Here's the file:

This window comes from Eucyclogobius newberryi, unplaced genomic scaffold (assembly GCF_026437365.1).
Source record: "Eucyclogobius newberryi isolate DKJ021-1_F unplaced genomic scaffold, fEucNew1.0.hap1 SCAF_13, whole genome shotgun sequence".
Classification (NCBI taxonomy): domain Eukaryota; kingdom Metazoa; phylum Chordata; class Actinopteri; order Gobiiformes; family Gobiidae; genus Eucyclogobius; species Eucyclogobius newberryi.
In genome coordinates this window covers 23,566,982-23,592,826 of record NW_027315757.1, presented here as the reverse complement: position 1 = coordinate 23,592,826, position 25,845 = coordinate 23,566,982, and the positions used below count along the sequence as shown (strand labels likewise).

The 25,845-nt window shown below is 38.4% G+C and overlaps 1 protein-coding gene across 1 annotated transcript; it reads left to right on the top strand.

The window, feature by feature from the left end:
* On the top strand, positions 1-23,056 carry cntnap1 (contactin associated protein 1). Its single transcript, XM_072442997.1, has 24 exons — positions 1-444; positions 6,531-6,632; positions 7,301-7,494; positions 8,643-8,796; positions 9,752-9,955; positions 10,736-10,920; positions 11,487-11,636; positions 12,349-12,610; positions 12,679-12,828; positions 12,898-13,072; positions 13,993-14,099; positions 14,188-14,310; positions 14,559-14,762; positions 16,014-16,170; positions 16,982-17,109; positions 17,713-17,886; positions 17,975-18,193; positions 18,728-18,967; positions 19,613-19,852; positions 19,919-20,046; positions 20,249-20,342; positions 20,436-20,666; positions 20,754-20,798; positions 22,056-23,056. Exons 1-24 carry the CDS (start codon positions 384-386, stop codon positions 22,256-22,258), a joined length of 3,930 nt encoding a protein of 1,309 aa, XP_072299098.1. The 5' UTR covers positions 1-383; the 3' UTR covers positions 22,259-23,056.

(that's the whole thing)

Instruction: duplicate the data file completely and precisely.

This window comes from Eucyclogobius newberryi, unplaced genomic scaffold (assembly GCF_026437365.1).
Source record: "Eucyclogobius newberryi isolate DKJ021-1_F unplaced genomic scaffold, fEucNew1.0.hap1 SCAF_13, whole genome shotgun sequence".
Classification (NCBI taxonomy): domain Eukaryota; kingdom Metazoa; phylum Chordata; class Actinopteri; order Gobiiformes; family Gobiidae; genus Eucyclogobius; species Eucyclogobius newberryi.
In genome coordinates this window covers 23,566,982-23,592,826 of record NW_027315757.1, presented here as the reverse complement: position 1 = coordinate 23,592,826, position 25,845 = coordinate 23,566,982, and the positions used below count along the sequence as shown (strand labels likewise).

The 25,845-nt window shown below is 38.4% G+C and overlaps 1 protein-coding gene across 1 annotated transcript; it reads left to right on the top strand.

The window, feature by feature from the left end:
* On the top strand, positions 1-23,056 carry cntnap1 (contactin associated protein 1). Its single transcript, XM_072442997.1, has 24 exons — positions 1-444; positions 6,531-6,632; positions 7,301-7,494; positions 8,643-8,796; positions 9,752-9,955; positions 10,736-10,920; positions 11,487-11,636; positions 12,349-12,610; positions 12,679-12,828; positions 12,898-13,072; positions 13,993-14,099; positions 14,188-14,310; positions 14,559-14,762; positions 16,014-16,170; positions 16,982-17,109; positions 17,713-17,886; positions 17,975-18,193; positions 18,728-18,967; positions 19,613-19,852; positions 19,919-20,046; positions 20,249-20,342; positions 20,436-20,666; positions 20,754-20,798; positions 22,056-23,056. Exons 1-24 carry the CDS (start codon positions 384-386, stop codon positions 22,256-22,258), a joined length of 3,930 nt encoding a protein of 1,309 aa, XP_072299098.1. The 5' UTR covers positions 1-383; the 3' UTR covers positions 22,259-23,056.